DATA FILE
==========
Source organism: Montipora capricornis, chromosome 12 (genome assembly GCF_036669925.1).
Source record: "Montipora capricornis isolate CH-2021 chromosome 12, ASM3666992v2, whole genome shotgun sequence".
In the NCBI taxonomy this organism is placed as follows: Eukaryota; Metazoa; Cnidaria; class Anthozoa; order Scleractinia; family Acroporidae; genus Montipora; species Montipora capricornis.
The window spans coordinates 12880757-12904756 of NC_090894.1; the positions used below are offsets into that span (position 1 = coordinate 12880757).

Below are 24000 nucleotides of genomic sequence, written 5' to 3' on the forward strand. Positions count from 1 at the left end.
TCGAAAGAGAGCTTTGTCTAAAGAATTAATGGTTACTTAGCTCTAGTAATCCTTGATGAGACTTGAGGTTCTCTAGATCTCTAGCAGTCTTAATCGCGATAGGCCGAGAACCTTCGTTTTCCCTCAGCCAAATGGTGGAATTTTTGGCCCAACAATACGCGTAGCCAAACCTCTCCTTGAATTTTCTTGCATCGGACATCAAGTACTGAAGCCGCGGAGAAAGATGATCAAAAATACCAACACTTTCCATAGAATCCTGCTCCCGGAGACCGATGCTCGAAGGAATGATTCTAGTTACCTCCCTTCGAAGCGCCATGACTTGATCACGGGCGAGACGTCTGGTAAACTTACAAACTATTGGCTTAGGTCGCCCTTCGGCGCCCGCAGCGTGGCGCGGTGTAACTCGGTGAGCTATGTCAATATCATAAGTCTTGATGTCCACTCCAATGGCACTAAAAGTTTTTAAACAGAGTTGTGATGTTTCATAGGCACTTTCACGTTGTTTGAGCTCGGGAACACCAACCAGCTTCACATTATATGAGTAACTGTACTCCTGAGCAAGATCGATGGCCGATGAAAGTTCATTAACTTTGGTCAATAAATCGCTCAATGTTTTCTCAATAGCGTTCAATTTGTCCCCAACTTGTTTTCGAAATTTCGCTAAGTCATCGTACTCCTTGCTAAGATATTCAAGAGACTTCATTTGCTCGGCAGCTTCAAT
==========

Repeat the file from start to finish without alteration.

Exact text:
Source organism: Montipora capricornis, chromosome 12 (genome assembly GCF_036669925.1).
Source record: "Montipora capricornis isolate CH-2021 chromosome 12, ASM3666992v2, whole genome shotgun sequence".
In the NCBI taxonomy this organism is placed as follows: Eukaryota; Metazoa; Cnidaria; class Anthozoa; order Scleractinia; family Acroporidae; genus Montipora; species Montipora capricornis.
The window spans coordinates 12880757-12904756 of NC_090894.1; the positions used below are offsets into that span (position 1 = coordinate 12880757).

Below are 24000 nucleotides of genomic sequence, written 5' to 3' on the forward strand. Positions count from 1 at the left end.
TCGAAAGAGAGCTTTGTCTAAAGAATTAATGGTTACTTAGCTCTAGTAATCCTTGATGAGACTTGAGGTTCTCTAGATCTCTAGCAGTCTTAATCGCGATAGGCCGAGAACCTTCGTTTTCCCTCAGCCAAATGGTGGAATTTTTGGCCCAACAATACGCGTAGCCAAACCTCTCCTTGAATTTTCTTGCATCGGACATCAAGTACTGAAGCCGCGGAGAAAGATGATCAAAAATACCAACACTTTCCATAGAATCCTGCTCCCGGAGACCGATGCTCGAAGGAATGATTCTAGTTACCTCCCTTCGAAGCGCCATGACTTGATCACGGGCGAGACGTCTGGTAAACTTACAAACTATTGGCTTAGGTCGCCCTTCGGCGCCCGCAGCGTGGCGCGGTGTAACTCGGTGAGCTATGTCAATATCATAAGTCTTGATGTCCACTCCAATGGCACTAAAAGTTTTTAAACAGAGTTGTGATGTTTCATAGGCACTTTCACGTTGTTTGAGCTCGGGAACACCAACCAGCTTCACATTATATGAGTAACTGTACTCCTGAGCAAGATCGATGGCCGATGAAAGTTCATTAACTTTGGTCAATAAATCGCTCAATGTTTTCTCAATAGCGTTCAATTTGTCCCCAACTTGTTTTCGAAATTTCGCTAAGTCATCGTACTCCTTGCTAAGATATTCAAGAGACTTCATTTGCTCGGCAGCTTCAAT